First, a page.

How Much Does a Tie Rod Replacement Cost? 

All we know is that when we rotate the steering wheel, the car wheels turn left and right in the corresponding direction.

A tie rod is a minor car component that is part of the steering system. There are many small parts in a car like a tie rod that may seem insignificant but have an important part in the chain.

It’s important to understand how a tie rod works in order to be prepared if and when something happens to it. A damaged tie rod comes with a variety of consequences which you’ll learn about as you continue reading. If a bad tie rod is ignored, worse things happen to the car and you’ll need to start looking into a new tie rod’s price.

Tie rod vector illustration

What’s the Price of a New Tie Rod?

Tie rods are normally sold as an assembly item which includes the inner and outer rods as well as other components used during installation. Each piece can also be purchased individually, starting with the tie rod ends and ranging to the dust boots and adjusting sleeves. A tie rod’s price ranges from about $9.12 to $566.99.

Since the range can seem a bit broad, let’s take a look at some of the factors which influence the pricing.

First of all, different manufacturers use different materials and construction methods for their parts so the price will vary depending on the brand. Standard aftermarket parts are cheaper and use lower-quality materials usually outsourced from third-party companies in Asian countries.

Performance parts are high-quality and are made using only the strongest materials. Some examples of popular brands are Crown, Dorman, Febi, Genuine, and Kaiser.

Aftermarket parts are peddled by automotive retailers in online stores and physical shops around the world. These shops have considerably different markups in regards to their operating costs so you’ll see a variance depending on where you buy the part.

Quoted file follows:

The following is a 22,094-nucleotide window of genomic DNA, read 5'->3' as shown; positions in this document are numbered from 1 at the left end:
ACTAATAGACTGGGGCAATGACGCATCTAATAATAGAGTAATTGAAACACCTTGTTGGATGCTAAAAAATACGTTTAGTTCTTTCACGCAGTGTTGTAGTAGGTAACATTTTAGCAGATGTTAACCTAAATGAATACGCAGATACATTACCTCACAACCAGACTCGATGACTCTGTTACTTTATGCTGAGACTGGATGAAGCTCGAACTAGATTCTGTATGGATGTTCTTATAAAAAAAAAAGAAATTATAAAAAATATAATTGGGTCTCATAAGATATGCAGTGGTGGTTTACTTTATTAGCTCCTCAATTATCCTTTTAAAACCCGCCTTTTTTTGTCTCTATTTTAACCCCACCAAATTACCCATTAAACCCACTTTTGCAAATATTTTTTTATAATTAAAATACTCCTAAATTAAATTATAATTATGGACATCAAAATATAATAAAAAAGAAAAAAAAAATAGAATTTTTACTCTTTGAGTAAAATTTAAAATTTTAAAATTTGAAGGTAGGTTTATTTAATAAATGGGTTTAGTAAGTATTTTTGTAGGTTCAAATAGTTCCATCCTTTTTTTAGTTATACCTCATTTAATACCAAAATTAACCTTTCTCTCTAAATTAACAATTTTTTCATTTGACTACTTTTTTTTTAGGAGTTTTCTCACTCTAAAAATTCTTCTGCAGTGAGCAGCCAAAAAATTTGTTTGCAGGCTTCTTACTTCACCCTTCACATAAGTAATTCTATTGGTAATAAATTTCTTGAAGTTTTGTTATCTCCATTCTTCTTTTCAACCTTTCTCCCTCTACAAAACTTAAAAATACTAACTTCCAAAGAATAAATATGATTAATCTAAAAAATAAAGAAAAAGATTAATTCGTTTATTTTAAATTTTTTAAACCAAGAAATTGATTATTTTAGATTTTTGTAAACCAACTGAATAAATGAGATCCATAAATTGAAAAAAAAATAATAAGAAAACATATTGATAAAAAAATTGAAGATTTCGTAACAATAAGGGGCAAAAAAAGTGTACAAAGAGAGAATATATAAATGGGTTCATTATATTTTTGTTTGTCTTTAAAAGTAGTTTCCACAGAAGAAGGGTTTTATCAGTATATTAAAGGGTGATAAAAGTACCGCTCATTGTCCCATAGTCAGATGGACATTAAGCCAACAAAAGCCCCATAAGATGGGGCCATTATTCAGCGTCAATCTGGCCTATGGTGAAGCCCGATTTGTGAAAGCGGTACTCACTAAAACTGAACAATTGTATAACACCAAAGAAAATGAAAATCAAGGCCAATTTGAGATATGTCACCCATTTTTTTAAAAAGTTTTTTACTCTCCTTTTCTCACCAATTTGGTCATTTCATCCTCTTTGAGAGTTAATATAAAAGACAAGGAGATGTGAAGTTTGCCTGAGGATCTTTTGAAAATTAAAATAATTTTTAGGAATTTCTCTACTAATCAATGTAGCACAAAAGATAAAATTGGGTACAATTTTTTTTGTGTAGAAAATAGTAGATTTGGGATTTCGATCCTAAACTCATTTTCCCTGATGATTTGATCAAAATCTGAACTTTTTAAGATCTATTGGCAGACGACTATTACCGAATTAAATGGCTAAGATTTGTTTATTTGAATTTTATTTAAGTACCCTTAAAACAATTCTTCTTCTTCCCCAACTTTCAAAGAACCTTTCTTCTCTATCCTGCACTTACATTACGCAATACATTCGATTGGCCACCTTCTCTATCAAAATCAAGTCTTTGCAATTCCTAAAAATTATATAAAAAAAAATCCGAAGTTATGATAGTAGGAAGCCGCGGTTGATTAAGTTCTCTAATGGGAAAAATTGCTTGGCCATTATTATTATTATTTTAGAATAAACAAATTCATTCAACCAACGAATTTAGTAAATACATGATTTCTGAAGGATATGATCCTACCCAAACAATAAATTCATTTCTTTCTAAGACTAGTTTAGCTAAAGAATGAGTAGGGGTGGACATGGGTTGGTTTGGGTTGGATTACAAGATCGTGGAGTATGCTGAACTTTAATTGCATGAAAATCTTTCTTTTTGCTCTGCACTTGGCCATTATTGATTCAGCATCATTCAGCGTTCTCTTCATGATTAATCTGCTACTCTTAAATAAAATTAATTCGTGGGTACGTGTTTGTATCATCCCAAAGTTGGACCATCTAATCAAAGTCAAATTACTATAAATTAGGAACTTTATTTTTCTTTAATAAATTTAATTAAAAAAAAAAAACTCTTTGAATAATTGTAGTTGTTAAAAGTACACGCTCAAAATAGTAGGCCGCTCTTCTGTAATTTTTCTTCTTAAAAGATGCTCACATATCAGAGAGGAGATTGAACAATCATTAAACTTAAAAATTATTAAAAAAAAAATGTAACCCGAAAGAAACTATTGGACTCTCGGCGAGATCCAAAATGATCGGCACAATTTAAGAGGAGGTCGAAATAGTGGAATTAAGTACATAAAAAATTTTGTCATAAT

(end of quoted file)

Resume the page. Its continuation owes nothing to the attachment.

The last factor that’ll affect the price is the year, make, and model of your vehicle. All automobiles are created differently and their parts may have a different shape, size or function. So, a tie rod’s price will fluctuate depending on if you’re using an older, newer, lesser-known or popular vehicle.

You might be wondering to yourself, “how much to replace tie rods including the labor fee”? We’ve created a table below outlining total replacement pricing for various popular types of vehicles:

VehicleTotal
2013 Ram 2500$126
2012 Volvo S80$150
2010 Dodge Nitro$157
2010 Audi A8 Quattro$192
2014 Mercedes-Benz E550$191
2012 Ford Mustang$122

Where Can You Replace A Tie Rod?

To have your tie rod replaced, you’ll need to find an automotive repair shop as quickly as possible. Depending on the severity of the damage, a busted tie rod can mess up other parts of your car pretty fast if unattended.

To find one in your local area as soon as you can, consult the yellow pages or search the phone book. You can also check using Google.

Independent automotive shops such as Meineke and O’Reilly Auto Parts are great choices because they offer lower prices and their mechanics are experienced with fixing most car issues. On the other hand, dealerships for Mazda and Jeep automobiles are mandatory if your car still has an existing warranty.

Based on quotes that we’ve gathered from various auto parts retailers, the estimated cost of labor for a tie rod replacement is $35 to $78. You don’t have to pay the labor though if you choose to replace the tie rod by yourself. The job isn’t very difficult and if you’d like to save a bit of cash, keep reading to find a short guide.

right side tie rod end in the real case

What Is A Tie Rod Used For?

The tie rod is a small component that is used in the steering system of an automobile.  The way that it works is a bit technical as it is highly dependent on other parts.

The tie rod actually has two parts – an inner rod and an outer rod which thread together. This allows it to be adjusted to variable lengths. Each end of the tie rod connects to the steering knuckle on each front wheel.

It’s typically seen on vehicles that use a rack and pinion steering system. The tie rod works to transfer force from the steering rack to the steering knuckles.